Health Library

Uric Acid (Blood)

Uric Acid (Blood)

Does this test have other names?

Serum uric acid

What is this test?

This test measures the amount of uric acid in your blood.

Uric acid is a normal bodily waste product. It forms when chemicals called purines break down. Purines are a natural substance found in the body and are also found in many foods such as liver, shellfish, and alcohol. They can also be formed in the body when DNA is broken down. 

When purines are broken down to uric acid in the blood, the body gets rid of it when you urinate or have a bowel movement. But if your body makes too much uric acid, or if your kidneys aren't working properly, uric acid can build up in the blood. Uric acid levels can also increase when you eat too many high-purine foods or take certain medicines like diuretics, aspirin, and niacin. Then crystals of uric acid can form and collect in the joints, causing painful inflammation. This condition is called gout.

Why do I need this test?

You might need this test if your healthcare provider wants to see whether you have high levels of uric acid in your blood. Your provider may recommend this test if you have symptoms of gout, although most people with hyperuricemia don't develop gout. Symptoms of gout include:

  • Joint pain or tenderness

  • Swelling in a joint or reddened skin around a joint

  • Swelling and pain in the big toe, ankle, or knee

  • Joints that are hot to the touch

  • Swelling and pain that affects only one joint in the body

  • Skin that looks shiny and is red or purple

You may also need this test if you have symptoms of kidney stones. Symptoms include:

  • Severe pain along your lower back. This may repeatedly get worse and then ease up. The pain may also travel to your genitals.

  • Nausea

  • Vomiting

  • Urgent need to urinate

  • Blood in your urine

What other tests might I have along with this test?

Your healthcare provider may also order other tests to diagnose gout, include looking at a sample of joint fluid drawn out with a needle.

Your provider may also order a urinalysis if he or she suspects that you have a kidney stone. The urinalysis looks for blood, white blood cells, and crystals.

Your provider may also order tests of your blood and urine to find out what's causing the high levels uric acid.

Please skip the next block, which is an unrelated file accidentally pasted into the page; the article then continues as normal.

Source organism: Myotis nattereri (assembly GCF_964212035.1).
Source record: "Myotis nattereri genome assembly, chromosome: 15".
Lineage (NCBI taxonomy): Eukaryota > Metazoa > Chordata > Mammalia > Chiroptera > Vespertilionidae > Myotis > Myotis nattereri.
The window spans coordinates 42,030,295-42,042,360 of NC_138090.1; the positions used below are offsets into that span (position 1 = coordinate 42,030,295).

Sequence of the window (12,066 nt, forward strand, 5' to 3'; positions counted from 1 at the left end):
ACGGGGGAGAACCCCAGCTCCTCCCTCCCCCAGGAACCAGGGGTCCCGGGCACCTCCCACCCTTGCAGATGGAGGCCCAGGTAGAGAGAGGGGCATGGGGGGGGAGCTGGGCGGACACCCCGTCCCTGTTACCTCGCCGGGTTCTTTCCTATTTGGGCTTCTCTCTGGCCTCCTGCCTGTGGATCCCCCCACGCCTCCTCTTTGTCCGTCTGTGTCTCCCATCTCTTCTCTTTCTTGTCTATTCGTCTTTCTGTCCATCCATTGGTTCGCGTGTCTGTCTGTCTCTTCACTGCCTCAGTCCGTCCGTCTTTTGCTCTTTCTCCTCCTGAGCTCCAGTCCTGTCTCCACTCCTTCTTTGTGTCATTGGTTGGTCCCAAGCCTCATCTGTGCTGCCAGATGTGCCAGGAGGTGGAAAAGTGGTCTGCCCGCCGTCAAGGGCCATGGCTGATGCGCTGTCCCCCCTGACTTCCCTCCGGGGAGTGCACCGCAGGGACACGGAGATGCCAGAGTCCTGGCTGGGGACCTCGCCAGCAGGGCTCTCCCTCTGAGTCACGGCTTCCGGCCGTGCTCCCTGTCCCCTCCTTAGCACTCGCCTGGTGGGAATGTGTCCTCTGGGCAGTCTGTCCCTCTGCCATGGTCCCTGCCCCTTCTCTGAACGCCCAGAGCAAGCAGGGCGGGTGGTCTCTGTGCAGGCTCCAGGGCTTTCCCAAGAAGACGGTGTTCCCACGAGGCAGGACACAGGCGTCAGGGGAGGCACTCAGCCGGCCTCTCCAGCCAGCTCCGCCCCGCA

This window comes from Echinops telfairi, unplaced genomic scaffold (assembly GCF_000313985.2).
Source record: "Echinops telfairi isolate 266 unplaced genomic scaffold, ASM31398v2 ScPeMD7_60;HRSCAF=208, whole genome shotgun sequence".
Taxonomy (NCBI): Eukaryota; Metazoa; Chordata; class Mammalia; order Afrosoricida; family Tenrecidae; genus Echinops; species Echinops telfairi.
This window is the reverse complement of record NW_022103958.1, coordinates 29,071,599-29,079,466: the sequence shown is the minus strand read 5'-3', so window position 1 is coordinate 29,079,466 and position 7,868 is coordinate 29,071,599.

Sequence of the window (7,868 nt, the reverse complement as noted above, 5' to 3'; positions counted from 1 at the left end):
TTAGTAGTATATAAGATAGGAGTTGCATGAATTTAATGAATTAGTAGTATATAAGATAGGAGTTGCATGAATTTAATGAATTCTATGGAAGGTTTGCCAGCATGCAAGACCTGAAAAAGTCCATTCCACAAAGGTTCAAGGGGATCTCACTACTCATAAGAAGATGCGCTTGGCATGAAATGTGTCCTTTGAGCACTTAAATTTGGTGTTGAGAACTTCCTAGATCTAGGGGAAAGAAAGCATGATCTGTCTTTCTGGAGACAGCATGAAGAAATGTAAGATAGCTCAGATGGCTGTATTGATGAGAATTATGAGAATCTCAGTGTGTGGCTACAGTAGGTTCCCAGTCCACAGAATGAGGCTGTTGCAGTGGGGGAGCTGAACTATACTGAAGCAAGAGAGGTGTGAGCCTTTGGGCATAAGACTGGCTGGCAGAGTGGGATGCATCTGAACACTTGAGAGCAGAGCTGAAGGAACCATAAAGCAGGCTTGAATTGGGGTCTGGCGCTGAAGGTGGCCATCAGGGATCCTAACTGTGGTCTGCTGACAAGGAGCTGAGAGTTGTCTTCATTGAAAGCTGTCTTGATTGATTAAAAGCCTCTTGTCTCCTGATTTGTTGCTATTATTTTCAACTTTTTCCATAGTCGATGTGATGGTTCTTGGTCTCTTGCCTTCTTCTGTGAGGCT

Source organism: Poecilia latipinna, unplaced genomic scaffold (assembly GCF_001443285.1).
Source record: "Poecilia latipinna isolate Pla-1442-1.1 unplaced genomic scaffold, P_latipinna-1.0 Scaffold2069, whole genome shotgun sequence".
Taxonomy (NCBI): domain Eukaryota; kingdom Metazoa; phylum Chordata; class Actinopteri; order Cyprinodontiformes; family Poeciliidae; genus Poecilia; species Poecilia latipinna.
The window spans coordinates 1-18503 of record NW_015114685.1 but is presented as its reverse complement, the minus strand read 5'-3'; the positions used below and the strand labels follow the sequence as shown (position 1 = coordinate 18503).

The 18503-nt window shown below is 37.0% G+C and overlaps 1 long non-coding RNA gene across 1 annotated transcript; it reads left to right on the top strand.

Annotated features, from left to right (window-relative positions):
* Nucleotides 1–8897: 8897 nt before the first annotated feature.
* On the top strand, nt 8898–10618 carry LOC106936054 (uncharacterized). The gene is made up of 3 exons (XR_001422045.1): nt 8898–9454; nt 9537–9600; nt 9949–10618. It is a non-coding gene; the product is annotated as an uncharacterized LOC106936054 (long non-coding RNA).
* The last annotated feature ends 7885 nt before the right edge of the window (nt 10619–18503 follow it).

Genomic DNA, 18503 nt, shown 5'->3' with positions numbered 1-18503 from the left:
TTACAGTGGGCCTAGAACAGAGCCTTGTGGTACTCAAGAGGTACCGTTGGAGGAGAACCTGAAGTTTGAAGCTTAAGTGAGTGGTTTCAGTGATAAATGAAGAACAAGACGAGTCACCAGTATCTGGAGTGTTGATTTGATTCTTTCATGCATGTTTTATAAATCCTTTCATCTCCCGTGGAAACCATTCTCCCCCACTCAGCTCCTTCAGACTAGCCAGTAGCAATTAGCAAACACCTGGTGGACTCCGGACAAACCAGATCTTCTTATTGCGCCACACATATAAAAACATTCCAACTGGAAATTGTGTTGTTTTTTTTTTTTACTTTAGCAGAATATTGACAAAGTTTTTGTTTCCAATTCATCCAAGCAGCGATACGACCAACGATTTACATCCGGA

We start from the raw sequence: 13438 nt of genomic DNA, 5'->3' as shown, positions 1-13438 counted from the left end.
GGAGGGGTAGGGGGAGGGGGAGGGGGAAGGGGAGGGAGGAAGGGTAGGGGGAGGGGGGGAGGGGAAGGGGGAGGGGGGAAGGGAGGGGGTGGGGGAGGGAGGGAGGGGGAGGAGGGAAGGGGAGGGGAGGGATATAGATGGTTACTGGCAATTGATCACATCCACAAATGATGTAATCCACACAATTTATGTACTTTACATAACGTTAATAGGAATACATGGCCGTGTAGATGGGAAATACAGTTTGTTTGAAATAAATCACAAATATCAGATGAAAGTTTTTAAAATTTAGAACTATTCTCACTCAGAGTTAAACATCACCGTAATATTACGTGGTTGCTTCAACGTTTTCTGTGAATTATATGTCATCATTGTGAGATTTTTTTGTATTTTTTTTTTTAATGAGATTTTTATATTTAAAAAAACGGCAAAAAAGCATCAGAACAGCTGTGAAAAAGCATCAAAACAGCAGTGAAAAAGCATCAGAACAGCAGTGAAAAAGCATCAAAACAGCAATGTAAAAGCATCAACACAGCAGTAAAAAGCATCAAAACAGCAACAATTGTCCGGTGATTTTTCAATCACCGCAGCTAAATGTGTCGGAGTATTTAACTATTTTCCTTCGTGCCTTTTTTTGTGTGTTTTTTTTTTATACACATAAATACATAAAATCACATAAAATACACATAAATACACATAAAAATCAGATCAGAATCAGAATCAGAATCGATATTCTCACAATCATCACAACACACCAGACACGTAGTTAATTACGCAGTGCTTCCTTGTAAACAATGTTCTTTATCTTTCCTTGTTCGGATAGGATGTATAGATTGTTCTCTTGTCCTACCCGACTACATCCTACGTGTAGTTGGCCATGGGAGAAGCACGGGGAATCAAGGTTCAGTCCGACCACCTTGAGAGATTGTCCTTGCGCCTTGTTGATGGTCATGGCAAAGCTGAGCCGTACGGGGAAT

What do my test results mean?

Many things may affect your lab test results. These include the method each lab uses to do the test. Even if your test results are different from the normal value, you may not have a problem. To learn what the results mean for you, talk with your healthcare provider.

Results are given in milligrams per deciliter (mg/dL). Here are results that may mean you have hyperuricemia:

  • For females: higher than 6 mg/dL

  • For males: higher than 7 mg/dL

Many health conditions can cause high levels of uric acid. These include cancer, kidney disease, hypothyroidism, hyperparathyroidism, and sarcoidosis.

Your uric acid levels may be high if you eat foods high in purines, such as organ meats, dried beans and peas, and certain fish – anchovies, herring, sardines, and mackerel. High levels can also be caused by a low-salt diet.

How is this test done?

The test requires a blood sample, which is drawn through a needle from a vein in your arm.

Does this test pose any risks?

Taking a blood sample with a needle carries risks that include bleeding, infection, bruising, or feeling dizzy. When the needle pricks your arm, you may feel a slight stinging sensation or pain. Afterward, the site may be slightly sore.

What might affect my test results?

Certain medicines may affect your test results. These include:

  • Aspirin and other medicines that contain salicylate

  • Cyclosporine, a medicine sometimes used for autoimmune diseases

  • Levodopa, a medicine used to treat Parkinson disease

  • Certain diuretic medicines such as hydrochlorothiazide

  • Vitamin B-3 (niacin)

Other things that may affect your test results include:

  • Vigorous exercise

  • Chemotherapy or radiation therapy to treat cancer

  • Foods high in purines, including organ meats, mushrooms, some types of fish and seafood, and dried peas and beans 

How do I get ready for this test?

Ask your healthcare provider if you should avoid any foods, beverages, or medications before the test.  Be sure your provider knows about all medicines, herbs, vitamins, and supplements you are taking. This includes medicines that don't need a prescription and any illicit drugs you may use.



Sign Up Today for Free e-Newsletters

Find a doctor or make an appointment:
General Information: (314) 747-3000
One Barnes-Jewish Hospital Plaza
St. Louis, MO 63110
© Copyright 1997-2015, Barnes-Jewish Hospital. All Rights Reserved.